Red Stethoscope with a Pile of Hundred Dollar Bills.

A study published online in Blood Advances, a Journal of the American Society of Hematology (ASH) shows that when choosing their preferred treatment, patients with Chronic Lymphocytic Leukemia (CLL), the most prevalent type of leukemia, place the highest value on medicines that deliver the longest progression-free survival. However, the study results also suggest that patients are willing to swap some drug efficacy for a reduced risk of serious adverse events.

The researchers also found that factoring out-of-pocket costs into their decision-making process may significantly influence a patient?s choice of treatment.

Cost of treatment is a factor
Chronic lymphocytic leukemia affects approximately 130,000 people in the United States, and more than 20,000 new cases are diagnosed each year. As more treatment options have been approved in recent years, each with its own associated benefits, side effects, and price tag, patients are forced to weigh many factors when determining their treatment plan.

To gain insight into how patients with CLL balance these differences, lead study author Carol Mansfield, PhD, of RTI Health Solutions, collaborated with the Leukemia & Lymphoma Society, the Lymphoma Research Foundation, and Genentech to conduct a survey among 384 people with CLL.

In this discrete-choice-experiment (DCE), patients were asked to choose between hypothetical treatment options, each of which was defined by five variable attributes, including:

  • Progression-free survival (PFS),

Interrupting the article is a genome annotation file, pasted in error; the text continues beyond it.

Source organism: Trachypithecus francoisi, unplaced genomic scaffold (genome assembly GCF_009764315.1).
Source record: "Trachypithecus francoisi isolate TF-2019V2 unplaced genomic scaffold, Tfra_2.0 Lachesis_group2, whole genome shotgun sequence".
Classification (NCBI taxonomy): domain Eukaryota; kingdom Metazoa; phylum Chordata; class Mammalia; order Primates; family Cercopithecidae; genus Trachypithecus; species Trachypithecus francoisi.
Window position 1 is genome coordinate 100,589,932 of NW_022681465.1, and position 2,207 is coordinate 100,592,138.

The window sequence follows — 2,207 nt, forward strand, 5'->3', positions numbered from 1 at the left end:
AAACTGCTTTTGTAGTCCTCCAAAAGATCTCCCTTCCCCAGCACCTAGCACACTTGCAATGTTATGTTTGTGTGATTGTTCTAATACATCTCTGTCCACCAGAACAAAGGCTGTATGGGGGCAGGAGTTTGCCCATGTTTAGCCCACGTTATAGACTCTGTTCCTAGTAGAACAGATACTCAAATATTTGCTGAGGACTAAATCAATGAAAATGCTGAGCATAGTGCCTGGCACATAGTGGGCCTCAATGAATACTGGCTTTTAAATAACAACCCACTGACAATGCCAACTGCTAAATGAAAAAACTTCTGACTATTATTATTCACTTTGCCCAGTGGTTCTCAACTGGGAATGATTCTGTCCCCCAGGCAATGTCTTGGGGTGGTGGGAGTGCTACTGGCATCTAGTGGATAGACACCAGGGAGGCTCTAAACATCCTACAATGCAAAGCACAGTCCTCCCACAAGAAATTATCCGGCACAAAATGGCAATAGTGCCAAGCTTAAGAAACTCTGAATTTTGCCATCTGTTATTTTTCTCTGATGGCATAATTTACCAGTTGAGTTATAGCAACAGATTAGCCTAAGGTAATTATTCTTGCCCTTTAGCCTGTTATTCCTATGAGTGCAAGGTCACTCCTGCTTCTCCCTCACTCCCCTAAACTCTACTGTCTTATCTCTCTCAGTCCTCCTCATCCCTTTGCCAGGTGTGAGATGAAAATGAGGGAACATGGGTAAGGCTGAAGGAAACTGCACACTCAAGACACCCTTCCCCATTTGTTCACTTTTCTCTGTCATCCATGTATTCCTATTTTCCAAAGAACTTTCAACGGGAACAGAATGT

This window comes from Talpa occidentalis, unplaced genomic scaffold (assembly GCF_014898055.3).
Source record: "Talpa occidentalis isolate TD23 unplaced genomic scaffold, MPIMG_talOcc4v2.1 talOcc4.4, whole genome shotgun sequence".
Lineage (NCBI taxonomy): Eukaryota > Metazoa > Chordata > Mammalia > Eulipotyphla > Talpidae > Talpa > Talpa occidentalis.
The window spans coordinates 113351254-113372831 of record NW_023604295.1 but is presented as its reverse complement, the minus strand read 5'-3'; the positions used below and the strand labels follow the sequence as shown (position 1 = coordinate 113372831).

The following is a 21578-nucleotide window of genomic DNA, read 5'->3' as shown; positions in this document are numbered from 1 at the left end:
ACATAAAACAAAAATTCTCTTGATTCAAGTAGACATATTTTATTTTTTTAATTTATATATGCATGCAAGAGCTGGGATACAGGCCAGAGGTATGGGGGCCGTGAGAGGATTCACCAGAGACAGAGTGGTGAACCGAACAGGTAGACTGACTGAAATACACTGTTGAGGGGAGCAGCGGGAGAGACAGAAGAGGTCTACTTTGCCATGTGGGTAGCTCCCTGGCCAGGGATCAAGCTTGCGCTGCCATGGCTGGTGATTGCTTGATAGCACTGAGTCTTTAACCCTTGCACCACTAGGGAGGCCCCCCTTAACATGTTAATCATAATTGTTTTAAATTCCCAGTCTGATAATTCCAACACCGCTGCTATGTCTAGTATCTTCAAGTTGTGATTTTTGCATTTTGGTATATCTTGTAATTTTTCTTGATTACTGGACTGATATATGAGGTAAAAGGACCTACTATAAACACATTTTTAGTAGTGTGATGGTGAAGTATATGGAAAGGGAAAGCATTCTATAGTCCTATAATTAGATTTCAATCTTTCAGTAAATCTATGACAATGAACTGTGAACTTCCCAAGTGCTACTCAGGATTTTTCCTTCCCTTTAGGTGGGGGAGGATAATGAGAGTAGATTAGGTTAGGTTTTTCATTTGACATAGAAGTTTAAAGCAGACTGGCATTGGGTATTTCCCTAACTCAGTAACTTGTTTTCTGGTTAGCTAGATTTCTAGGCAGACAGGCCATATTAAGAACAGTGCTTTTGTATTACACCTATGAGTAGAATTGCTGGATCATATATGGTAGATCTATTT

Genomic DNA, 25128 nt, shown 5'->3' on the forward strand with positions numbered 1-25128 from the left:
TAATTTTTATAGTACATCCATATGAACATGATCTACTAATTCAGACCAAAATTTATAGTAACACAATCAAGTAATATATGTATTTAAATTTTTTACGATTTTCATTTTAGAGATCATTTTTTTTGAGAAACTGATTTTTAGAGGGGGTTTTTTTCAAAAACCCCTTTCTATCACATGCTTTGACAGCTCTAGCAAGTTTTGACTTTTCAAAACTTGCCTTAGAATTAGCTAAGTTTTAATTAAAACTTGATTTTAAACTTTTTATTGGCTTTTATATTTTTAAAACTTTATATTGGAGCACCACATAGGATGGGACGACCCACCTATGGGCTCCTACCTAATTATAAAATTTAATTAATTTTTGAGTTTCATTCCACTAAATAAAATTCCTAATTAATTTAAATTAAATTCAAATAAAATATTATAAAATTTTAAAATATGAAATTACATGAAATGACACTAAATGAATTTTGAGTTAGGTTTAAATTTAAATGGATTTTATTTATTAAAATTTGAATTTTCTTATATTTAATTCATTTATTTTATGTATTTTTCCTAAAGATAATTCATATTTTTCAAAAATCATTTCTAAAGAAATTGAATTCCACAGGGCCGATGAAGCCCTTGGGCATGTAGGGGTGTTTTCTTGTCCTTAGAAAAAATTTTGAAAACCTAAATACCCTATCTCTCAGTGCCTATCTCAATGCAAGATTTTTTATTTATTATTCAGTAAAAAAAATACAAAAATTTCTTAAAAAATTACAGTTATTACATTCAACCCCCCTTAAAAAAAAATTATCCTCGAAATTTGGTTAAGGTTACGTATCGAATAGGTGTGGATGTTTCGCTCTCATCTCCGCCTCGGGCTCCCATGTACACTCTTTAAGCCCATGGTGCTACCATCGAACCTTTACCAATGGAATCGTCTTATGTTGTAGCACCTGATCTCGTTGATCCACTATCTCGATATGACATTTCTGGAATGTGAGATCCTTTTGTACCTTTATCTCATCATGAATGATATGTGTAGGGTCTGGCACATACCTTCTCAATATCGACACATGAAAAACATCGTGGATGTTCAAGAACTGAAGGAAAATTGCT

• Mode of administration,
  • Typical severity of diarrhea,
  • Chance of serious infection, and
  • Chance of organ damage.

?While every patient wants the most effective drug with the fewest side effects, most people don?t have that option available,? Mansfield said.

?By asking patients to make tradeoffs and rank their preference, we can form an understanding of how patients approach their treatment,? she added

Effectiveness most important
The results of the study show that effectiveness of the drug was the most important factor for participants. Avoiding serious adverse events was also highly valued. On average, a gain in 36 months of Progression-Free Survival or PFS was needed for patients to accept a 30% risk of serious infection. Least important to respondents was the mode of administration. The researchers also noted that patients were only willing to trade a few months of efficacy for a more convenient dosing method such as oral administration.

Unique circumstances
“This research brings home the point that each patient has unique circumstances and choosing the right treatment means weighing the different efficacy profiles and side effects against the patient?s priorities,? Mansfield explained.

?A successful outcome can be different from one individual to the next, and the outcome they desire depends on their circumstances,”she further noted.

Cost analysis
When the researchers conducted a supplemental cost analysis, they found that out-of-pocket cost had a dramatic impact on the choices respondents made. In a follow-up question giving participants the choice between two medicines with different costs, up to 65% of respondents changed their choice of medicine.

?We used the results from the discrete-choice experiment to forecast the probability that a respondent would pick each hypothetical drug without any mention of cost and then compared that to the choices people made when out-of-pocket costs for these medicines were included,? Mansfield observed.

?Cost is clearly something that has an impact. When patients get prescribed something they can?t afford, they have to make very difficult choices,” she said.

Ultimately, findings from discrete-choice experiments like this one will help doctors and patients focus on treatments that account for a patient?s unique circumstances and goals.

?Patients don?t always know that they could be making these tradeoffs. We hope that our findings can help doctors to have frank discussions with their patients about the differences between treatments and how these might affect their lives,? Mansfield concluded.

Overall, this relatively large-scale study among patients with CLL?is, according to the study’s authors, expected to fill a knowledge gap on patient preferences.


Last Editorial Review: November 21, 2017

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